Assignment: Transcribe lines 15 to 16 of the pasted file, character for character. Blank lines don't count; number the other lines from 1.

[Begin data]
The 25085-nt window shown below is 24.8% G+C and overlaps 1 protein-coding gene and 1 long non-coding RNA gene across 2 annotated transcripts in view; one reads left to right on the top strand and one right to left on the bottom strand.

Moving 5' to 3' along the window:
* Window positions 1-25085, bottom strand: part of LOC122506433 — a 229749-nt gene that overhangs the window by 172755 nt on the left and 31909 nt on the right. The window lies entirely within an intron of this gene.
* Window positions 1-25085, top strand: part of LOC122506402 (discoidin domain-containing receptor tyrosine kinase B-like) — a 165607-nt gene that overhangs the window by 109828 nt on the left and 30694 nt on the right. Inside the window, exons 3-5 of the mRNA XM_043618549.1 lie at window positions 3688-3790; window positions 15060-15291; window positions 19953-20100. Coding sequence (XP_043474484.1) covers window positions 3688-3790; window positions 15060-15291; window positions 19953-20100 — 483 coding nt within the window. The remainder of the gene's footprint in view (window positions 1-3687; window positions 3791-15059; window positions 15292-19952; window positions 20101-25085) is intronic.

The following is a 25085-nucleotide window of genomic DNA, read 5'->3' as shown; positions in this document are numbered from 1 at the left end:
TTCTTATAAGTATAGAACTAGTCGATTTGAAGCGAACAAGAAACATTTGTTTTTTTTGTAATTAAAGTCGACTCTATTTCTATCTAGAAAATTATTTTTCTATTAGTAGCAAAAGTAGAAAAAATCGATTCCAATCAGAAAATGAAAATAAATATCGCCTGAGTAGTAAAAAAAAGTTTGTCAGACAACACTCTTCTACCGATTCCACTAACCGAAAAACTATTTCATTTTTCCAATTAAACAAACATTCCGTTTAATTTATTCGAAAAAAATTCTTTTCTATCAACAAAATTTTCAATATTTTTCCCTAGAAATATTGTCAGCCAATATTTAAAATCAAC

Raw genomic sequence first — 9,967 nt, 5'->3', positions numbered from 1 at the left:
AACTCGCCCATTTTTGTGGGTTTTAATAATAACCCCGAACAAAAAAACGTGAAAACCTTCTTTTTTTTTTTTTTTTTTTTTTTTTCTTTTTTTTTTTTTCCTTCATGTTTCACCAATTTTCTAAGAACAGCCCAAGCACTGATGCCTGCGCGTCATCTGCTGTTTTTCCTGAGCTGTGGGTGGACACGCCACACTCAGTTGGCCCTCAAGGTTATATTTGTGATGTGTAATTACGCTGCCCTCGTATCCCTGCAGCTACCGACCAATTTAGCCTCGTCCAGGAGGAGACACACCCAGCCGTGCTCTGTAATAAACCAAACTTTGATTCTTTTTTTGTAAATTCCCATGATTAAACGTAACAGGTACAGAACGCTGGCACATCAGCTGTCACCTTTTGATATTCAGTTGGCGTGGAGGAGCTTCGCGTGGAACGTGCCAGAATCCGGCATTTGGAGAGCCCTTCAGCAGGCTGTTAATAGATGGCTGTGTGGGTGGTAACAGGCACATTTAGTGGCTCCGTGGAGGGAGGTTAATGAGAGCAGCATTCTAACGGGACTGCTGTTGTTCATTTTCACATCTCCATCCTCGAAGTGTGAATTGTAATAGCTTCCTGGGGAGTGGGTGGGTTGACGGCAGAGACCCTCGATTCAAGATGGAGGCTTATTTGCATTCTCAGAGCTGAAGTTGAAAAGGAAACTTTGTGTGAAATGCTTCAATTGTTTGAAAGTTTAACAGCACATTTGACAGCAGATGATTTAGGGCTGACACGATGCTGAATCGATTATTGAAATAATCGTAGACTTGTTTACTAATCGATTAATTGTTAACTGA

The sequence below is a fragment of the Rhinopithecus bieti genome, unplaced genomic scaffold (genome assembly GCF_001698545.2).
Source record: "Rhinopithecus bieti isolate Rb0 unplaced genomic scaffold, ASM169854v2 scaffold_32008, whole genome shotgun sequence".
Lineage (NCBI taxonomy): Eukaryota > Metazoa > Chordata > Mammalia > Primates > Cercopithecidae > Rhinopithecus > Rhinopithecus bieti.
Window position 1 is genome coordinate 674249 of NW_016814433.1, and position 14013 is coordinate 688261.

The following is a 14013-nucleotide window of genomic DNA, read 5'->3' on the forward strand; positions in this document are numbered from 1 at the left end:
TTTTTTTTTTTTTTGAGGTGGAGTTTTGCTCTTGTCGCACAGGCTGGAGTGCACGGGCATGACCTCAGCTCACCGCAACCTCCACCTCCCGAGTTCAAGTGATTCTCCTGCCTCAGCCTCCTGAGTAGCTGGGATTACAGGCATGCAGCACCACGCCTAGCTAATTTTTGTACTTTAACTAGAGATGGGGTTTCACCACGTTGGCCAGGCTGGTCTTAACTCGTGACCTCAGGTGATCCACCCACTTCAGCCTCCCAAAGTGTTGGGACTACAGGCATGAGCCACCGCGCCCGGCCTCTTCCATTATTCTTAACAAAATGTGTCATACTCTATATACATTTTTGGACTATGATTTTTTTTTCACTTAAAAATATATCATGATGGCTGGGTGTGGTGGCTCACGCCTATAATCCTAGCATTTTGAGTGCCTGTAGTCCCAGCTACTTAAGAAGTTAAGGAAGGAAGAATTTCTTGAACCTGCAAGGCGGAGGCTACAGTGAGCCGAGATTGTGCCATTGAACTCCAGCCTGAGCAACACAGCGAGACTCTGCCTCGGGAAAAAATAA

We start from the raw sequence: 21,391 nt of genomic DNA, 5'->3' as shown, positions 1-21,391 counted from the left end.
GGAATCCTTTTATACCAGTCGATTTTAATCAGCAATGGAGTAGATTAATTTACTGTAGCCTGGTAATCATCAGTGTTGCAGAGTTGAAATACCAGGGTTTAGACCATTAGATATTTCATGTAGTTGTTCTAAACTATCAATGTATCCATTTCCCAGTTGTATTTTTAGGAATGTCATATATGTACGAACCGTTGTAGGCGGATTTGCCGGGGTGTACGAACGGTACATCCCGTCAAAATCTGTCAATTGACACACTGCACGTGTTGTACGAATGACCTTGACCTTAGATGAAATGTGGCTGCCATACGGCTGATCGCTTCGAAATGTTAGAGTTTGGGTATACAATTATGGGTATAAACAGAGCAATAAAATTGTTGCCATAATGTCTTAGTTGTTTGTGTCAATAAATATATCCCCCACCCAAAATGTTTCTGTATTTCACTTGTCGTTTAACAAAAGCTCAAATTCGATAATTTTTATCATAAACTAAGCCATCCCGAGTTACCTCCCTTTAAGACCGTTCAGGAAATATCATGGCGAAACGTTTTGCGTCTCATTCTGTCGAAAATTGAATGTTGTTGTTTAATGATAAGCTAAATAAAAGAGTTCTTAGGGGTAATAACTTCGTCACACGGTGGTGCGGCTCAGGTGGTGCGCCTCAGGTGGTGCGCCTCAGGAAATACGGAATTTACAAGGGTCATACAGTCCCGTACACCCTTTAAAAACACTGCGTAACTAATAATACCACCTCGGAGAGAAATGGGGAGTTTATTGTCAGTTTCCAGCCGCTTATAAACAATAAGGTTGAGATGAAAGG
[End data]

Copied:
We start from the raw sequence: 21,391 nt of genomic DNA, 5'->3' as shown, positions 1-21,391 counted from the left end.
GGAATCCTTTTATACCAGTCGATTTTAATCAGCAATGGAGTAGATTAATTTACTGTAGCCTGGTAATCATCAGTGTTGCAGAGTTGAAATACCAGGGTTTAGACCATTAGATATTTCATGTAGTTGTTCTAAACTATCAATGTATCCATTTCCCAGTTGTATTTTTAGGAATGTCATATATGTACGAACCGTTGTAGGCGGATTTGCCGGGGTGTACGAACGGTACATCCCGTCAAAATCTGTCAATTGACACACTGCACGTGTTGTACGAATGACCTTGACCTTAGATGAAATGTGGCTGCCATACGGCTGATCGCTTCGAAATGTTAGAGTTTGGGTATACAATTATGGGTATAAACAGAGCAATAAAATTGTTGCCATAATGTCTTAGTTGTTTGTGTCAATAAATATATCCCCCACCCAAAATGTTTCTGTATTTCACTTGTCGTTTAACAAAAGCTCAAATTCGATAATTTTTATCATAAACTAAGCCATCCCGAGTTACCTCCCTTTAAGACCGTTCAGGAAATATCATGGCGAAACGTTTTGCGTCTCATTCTGTCGAAAATTGAATGTTGTTGTTTAATGATAAGCTAAATAAAAGAGTTCTTAGGGGTAATAACTTCGTCACACGGTGGTGCGGCTCAGGTGGTGCGCCTCAGGTGGTGCGCCTCAGGAAATACGGAATTTACAAGGGTCATACAGTCCCGTACACCCTTTAAAAACACTGCGTAACTAATAATACCACCTCGGAGAGAAATGGGGAGTTTATTGTCAGTTTCCAGCCGCTTATAAACAATAAGGTTGAGATGAAAGG